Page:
Estimating current and future benefits of airport surface congestion management techniques
Author(s)Nakahara, Alex (Alex Hiroo)
Massachusetts Institute of Technology. Dept. of Aeronautics and Astronautics.
Ian Waitz and Tom Reynolds.
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Air traffic is expected to continue to grow in the future and improved methods for dealing with the increased demand on the system need to be designed and implemented. One method for reducing surface congestion at airports is surface congestion management (SCM) (also commonly called departure queue management or departure metering). The concept generally involves holding aircraft at the gate or in the ramp area instead of releasing them onto the active movement area during periods of high departure demand. The FAA is planning to implement surface congestion management at airports where the cost/benefit analysis is favorable. Therefore, an estimate of the benefits of implementing surface congestion management in the future is necessary. To overcome the uncertainties and difficulties inherent in forecasting, this thesis adopts a multi-fidelity modeling approach and proposes three methods for estimating the benefits of SCM where the higher fidelity models study a subset of airports to inform and validate the lower fidelity models used on the entire set of airports. In the first model, a detailed analysis of a field trial of SCM at JFK airport is conducted using operational data. The second model estimates the benefits of implementing SCM at 8 major US airports from 2010 to 2030 by simulating congestion and performance levels through taxi time estimation. The last model explores several options for generalizing the results to 35 airports in the US. The results are also validated against historical benefits estimates as well as field trials of SCM where available. The findings show that SCM will result in fuel savings on the order of 1% of the total fuel burn in all stages of flight and between 5% and 45% of taxi-out fuel burn, depending on the airport.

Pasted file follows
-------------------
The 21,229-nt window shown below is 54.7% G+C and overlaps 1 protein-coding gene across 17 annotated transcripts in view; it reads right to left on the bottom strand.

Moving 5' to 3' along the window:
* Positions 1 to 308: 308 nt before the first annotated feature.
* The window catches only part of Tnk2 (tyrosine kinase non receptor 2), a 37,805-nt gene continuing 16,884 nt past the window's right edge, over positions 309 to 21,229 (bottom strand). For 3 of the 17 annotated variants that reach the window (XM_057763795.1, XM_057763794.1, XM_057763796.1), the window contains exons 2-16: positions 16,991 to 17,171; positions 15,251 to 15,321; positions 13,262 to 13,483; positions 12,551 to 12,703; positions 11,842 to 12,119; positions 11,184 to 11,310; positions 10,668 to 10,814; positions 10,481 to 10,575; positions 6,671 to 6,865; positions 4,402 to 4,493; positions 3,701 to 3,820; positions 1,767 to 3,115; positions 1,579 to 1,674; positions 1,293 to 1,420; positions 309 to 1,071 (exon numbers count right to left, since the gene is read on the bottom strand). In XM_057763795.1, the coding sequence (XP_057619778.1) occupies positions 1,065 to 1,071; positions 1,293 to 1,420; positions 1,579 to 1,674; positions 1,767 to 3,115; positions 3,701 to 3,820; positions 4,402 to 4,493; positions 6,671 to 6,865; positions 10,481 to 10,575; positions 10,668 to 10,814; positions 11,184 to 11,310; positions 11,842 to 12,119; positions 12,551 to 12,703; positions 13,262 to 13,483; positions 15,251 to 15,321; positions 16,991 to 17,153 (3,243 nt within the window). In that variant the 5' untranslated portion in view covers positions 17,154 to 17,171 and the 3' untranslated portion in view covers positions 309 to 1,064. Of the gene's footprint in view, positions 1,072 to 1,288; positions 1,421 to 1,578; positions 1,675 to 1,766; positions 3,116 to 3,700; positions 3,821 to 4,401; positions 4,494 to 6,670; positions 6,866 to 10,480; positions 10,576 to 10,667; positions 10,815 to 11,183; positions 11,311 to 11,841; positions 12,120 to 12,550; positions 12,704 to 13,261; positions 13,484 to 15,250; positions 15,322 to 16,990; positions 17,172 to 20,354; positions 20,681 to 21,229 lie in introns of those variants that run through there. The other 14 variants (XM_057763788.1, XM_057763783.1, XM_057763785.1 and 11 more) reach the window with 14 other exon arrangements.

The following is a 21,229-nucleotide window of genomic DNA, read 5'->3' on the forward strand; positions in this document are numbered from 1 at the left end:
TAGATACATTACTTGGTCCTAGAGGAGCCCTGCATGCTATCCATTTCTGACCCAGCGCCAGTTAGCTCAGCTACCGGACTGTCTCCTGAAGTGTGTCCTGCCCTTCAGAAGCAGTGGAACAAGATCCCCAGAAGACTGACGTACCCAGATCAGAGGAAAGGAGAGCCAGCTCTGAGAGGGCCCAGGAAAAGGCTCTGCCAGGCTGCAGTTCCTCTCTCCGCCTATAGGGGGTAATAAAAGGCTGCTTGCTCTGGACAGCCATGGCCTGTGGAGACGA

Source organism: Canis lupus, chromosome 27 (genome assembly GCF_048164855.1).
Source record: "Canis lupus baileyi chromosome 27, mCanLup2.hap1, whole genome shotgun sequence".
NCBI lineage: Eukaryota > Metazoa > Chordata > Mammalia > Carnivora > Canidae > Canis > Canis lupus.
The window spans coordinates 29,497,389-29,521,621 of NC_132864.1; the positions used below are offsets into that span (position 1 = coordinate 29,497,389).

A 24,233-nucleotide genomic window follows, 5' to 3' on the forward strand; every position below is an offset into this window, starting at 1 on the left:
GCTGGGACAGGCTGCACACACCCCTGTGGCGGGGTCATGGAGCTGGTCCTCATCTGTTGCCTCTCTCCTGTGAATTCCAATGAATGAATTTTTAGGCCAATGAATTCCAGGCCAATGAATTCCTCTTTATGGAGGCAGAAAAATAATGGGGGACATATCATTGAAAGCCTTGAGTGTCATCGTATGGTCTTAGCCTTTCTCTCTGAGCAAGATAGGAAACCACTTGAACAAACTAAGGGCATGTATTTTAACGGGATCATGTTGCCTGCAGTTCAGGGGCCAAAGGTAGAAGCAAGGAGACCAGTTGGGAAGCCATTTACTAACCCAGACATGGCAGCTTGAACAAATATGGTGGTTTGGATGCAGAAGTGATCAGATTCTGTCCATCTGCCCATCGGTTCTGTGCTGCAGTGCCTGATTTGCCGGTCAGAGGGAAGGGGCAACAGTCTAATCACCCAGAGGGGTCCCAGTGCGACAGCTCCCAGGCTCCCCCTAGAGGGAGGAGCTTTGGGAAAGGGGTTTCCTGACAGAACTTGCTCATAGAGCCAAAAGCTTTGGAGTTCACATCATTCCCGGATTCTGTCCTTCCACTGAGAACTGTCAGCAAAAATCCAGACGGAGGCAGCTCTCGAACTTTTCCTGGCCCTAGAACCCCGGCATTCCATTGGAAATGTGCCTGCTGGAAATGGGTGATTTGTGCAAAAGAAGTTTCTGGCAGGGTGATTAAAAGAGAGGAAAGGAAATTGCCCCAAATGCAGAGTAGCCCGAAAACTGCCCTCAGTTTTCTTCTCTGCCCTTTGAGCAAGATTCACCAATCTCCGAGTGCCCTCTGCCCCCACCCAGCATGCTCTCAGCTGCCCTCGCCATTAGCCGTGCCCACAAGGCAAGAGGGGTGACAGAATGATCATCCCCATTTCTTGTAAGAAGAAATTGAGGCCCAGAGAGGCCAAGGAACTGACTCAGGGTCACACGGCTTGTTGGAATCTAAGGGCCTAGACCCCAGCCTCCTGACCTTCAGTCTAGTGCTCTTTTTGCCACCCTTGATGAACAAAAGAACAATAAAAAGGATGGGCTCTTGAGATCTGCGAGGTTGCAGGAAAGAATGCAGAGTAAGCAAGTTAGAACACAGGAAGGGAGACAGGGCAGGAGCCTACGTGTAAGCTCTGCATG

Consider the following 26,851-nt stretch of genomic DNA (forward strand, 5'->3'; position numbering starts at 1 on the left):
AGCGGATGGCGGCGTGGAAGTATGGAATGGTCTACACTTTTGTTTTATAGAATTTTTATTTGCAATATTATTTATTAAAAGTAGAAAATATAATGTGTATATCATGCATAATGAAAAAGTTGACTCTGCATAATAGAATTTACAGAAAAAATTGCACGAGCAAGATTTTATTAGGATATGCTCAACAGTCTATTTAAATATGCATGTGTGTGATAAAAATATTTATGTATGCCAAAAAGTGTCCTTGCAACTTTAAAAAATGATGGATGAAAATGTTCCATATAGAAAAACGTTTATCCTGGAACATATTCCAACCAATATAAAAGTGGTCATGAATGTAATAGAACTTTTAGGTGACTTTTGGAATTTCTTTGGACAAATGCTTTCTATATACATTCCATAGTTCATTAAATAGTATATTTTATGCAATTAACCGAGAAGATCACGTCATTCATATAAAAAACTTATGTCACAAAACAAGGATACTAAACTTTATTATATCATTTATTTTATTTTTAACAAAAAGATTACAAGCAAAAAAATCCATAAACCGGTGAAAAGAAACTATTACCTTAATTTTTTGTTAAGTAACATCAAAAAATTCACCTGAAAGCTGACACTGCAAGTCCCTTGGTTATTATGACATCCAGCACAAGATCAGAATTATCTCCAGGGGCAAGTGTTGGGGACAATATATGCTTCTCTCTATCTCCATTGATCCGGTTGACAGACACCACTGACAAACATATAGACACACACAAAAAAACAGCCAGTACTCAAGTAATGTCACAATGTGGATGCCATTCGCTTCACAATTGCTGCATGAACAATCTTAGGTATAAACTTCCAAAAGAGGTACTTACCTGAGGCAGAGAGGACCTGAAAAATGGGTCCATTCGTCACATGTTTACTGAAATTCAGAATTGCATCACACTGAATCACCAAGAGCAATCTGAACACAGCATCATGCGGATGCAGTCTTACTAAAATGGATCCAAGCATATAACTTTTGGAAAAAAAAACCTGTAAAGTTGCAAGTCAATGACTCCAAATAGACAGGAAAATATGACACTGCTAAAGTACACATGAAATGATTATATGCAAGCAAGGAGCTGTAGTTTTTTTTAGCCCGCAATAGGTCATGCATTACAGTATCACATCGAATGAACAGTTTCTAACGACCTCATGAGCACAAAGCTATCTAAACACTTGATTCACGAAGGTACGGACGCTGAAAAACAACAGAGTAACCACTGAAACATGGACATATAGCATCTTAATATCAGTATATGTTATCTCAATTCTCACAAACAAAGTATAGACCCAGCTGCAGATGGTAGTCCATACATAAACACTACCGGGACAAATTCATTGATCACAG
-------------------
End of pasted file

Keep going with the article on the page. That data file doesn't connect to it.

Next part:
Thesis (S.M.)--Massachusetts Institute of Technology, Dept. of Aeronautics and Astronautics, 2012.This electronic version was submitted by the student author. The certified thesis is available in the Institute Archives and Special Collections.Cataloged from student-submitted PDF version of thesis.Includes bibliographical references (p. 103-105).
DepartmentMassachusetts Institute of Technology. Dept. of Aeronautics and Astronautics.; Massachusetts Institute of Technology. Department of Aeronautics and Astronautics
Massachusetts Institute of Technology
Aeronautics and Astronautics.